Solar Power Satellites are a solution to both global energy needs and to the greenhouse gas problem. The primary obstacle is the enormous lift costs. A cheaper source of construction materials than Earth must be found.
Editor’s note: Published more than 30 years ago, this essay is even more true and urgent today, and guides the philosophy and actions of Space Studies Institute.
Gerard K. O’Neill writing in Trilogy Magazine January/February 1992
One of the great phenomena of our times is the environmental movement. Like any popular, large-scale movement, it has its irresponsible fringes, but it is impressive not only for its power, but for the number of its thoughtful, reasoning supporters. And none too soon, because within the past half-century the growing world population’s drive to industrialize has reached the point where human activity is clearly damaging the environment, in some cases irreversibly. Such damage is not unique to our own times; the deforestation of ancient Greece and much of Europe and Britain in the past few hundred years are examples. Now the damage has become general and worldwide.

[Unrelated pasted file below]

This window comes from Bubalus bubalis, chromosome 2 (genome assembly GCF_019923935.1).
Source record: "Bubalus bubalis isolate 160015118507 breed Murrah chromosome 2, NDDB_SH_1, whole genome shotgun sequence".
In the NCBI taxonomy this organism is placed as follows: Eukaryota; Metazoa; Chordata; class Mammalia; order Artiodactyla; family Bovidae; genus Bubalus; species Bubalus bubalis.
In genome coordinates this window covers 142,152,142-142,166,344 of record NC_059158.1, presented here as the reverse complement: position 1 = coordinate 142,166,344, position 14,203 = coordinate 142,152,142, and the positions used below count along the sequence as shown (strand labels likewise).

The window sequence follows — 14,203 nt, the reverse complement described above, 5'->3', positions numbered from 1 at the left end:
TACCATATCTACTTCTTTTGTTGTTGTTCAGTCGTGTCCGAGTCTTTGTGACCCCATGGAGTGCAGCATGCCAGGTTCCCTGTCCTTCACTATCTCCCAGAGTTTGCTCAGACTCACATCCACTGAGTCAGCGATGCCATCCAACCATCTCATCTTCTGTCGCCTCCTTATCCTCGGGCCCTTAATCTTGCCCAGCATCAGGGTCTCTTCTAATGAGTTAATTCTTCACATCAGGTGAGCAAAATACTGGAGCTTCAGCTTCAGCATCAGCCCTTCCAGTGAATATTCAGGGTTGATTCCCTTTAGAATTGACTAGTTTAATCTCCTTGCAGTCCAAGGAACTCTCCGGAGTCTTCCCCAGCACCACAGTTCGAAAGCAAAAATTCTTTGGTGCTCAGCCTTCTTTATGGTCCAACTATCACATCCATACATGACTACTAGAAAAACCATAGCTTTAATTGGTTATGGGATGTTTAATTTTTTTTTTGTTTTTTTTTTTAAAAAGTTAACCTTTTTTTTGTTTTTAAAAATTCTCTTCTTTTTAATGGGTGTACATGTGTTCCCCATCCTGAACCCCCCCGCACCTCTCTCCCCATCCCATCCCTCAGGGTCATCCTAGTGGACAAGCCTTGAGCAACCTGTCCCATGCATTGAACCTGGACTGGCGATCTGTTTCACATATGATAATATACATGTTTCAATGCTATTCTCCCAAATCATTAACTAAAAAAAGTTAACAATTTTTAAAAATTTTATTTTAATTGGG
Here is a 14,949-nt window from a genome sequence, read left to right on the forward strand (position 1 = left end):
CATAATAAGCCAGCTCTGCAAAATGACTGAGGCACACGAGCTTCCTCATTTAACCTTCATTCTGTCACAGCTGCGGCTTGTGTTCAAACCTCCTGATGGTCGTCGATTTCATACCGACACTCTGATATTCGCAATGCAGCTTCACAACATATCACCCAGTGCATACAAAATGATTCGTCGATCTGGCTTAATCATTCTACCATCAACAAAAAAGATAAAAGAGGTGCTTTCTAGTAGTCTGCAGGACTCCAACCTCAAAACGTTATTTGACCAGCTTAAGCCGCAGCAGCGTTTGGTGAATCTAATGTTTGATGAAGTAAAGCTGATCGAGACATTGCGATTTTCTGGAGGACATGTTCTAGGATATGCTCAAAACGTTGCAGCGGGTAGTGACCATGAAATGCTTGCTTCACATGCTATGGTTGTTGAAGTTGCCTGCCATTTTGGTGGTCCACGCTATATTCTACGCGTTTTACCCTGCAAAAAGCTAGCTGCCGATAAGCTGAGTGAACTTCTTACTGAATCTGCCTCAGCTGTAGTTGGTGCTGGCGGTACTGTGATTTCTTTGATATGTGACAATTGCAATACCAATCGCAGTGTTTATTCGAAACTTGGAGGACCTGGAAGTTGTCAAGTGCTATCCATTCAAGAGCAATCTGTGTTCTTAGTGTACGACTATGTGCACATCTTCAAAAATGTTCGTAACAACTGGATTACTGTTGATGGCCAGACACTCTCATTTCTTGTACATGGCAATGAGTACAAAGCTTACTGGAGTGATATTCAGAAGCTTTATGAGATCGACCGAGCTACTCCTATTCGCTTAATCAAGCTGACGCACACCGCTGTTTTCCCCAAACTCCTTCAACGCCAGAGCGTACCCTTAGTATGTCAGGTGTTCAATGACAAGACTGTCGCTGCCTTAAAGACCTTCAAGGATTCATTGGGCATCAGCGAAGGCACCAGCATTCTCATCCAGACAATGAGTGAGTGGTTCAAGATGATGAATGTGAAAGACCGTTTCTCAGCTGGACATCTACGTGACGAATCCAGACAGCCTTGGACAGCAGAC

The first, and intellectually the simplest response to that damage was to cry “Stop!” The earliest, and still a popular theme was, “If it’s new technology or an expansion of old, stop it.” We have, at least for now, effectively stopped the development of nuclear power in the United States. That happened because environmentalists feared reactor accidents and the certainty of nuclear wastes, and because of the mental association of “nuclear” with weapons. Though educated as a nuclear physicist, I happen to agree with that rejection, for specific reasons which seem rational to me.
Successes like that, if such we call them, are isolated. France, a nation as advanced as our own and with its own strong environmental movement continues to rely overwhelmingly on nuclear power. In the past 70 years, the drive to industrialize was so strong in Eastern Europe and the Soviet Union that environmental concerns were totally buried.